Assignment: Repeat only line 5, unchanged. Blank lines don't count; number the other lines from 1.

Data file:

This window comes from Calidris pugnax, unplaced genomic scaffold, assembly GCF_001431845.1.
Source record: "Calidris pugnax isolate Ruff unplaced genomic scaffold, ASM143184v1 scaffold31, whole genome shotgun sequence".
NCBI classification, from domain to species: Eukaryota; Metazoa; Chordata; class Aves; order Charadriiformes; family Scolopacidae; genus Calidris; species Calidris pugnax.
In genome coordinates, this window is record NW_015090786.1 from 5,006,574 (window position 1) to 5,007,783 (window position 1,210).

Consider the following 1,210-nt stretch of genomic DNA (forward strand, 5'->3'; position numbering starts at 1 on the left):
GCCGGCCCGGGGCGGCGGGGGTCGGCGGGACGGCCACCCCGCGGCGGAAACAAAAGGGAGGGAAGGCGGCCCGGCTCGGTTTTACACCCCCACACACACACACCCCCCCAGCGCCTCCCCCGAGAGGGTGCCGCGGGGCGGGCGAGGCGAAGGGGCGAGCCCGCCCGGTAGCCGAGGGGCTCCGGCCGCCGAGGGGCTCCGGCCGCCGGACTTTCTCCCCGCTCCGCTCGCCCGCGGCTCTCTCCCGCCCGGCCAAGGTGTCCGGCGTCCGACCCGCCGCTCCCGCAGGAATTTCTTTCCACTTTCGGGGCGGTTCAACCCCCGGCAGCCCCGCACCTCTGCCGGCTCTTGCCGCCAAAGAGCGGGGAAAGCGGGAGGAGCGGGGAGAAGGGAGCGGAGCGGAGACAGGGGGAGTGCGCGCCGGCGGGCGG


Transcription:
Consider the following 1,210-nt stretch of genomic DNA (forward strand, 5'->3'; position numbering starts at 1 on the left):